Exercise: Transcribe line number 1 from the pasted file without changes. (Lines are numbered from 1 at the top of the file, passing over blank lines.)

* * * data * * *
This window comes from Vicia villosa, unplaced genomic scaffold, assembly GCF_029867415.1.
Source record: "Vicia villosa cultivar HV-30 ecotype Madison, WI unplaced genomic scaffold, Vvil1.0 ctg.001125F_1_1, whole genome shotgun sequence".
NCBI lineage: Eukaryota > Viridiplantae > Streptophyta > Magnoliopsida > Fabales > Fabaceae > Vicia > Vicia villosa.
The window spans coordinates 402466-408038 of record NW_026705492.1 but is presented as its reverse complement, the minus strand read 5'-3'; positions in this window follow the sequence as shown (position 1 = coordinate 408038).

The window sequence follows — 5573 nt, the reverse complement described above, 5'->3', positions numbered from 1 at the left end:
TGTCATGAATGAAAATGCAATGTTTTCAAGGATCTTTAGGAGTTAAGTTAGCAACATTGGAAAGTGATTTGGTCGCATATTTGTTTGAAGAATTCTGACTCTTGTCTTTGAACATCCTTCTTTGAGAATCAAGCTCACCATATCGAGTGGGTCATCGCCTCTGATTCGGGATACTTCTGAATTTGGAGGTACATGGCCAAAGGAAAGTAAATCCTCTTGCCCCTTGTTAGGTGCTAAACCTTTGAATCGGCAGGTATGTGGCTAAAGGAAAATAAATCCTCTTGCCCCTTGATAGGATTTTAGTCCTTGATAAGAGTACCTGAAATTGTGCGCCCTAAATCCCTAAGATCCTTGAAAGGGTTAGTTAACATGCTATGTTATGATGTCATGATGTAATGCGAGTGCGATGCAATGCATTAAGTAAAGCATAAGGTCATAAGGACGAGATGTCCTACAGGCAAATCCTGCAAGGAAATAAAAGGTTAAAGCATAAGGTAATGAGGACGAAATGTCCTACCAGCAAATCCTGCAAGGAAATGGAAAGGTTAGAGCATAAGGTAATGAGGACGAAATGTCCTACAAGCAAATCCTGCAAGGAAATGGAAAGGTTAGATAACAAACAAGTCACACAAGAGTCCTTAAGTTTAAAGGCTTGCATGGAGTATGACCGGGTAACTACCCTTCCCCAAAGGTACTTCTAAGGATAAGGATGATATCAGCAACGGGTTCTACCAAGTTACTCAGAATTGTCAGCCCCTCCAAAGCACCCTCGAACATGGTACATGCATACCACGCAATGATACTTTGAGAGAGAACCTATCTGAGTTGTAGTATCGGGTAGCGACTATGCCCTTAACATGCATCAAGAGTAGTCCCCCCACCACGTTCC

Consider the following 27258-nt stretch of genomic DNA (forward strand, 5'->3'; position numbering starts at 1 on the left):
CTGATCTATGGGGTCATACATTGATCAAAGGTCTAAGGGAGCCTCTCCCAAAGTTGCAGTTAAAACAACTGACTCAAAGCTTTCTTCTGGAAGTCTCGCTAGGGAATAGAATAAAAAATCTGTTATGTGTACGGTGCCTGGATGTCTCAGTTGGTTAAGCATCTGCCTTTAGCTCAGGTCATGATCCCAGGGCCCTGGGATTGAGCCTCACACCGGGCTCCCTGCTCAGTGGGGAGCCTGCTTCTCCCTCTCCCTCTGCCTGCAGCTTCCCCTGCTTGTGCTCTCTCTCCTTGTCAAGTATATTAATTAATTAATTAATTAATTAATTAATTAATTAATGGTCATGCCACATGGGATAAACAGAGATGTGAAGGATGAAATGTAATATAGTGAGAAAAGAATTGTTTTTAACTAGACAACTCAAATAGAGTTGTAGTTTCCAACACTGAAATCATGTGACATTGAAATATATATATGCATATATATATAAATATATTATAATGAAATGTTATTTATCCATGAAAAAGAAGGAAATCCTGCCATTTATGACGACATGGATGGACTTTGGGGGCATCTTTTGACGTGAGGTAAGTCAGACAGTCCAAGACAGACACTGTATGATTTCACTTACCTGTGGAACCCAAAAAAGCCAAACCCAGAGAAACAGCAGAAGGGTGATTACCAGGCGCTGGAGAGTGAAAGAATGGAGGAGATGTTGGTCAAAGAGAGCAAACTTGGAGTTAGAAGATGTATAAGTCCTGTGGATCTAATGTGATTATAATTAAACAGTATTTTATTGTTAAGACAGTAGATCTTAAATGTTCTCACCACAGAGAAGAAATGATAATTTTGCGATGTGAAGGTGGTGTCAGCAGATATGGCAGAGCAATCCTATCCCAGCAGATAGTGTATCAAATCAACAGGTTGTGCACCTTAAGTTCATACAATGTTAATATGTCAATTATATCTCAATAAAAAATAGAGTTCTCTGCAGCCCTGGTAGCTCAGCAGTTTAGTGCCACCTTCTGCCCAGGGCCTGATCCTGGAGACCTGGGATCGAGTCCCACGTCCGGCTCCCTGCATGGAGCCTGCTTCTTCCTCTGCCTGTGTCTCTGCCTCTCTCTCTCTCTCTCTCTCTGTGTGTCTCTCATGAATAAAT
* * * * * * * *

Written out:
This window comes from Vicia villosa, unplaced genomic scaffold, assembly GCF_029867415.1.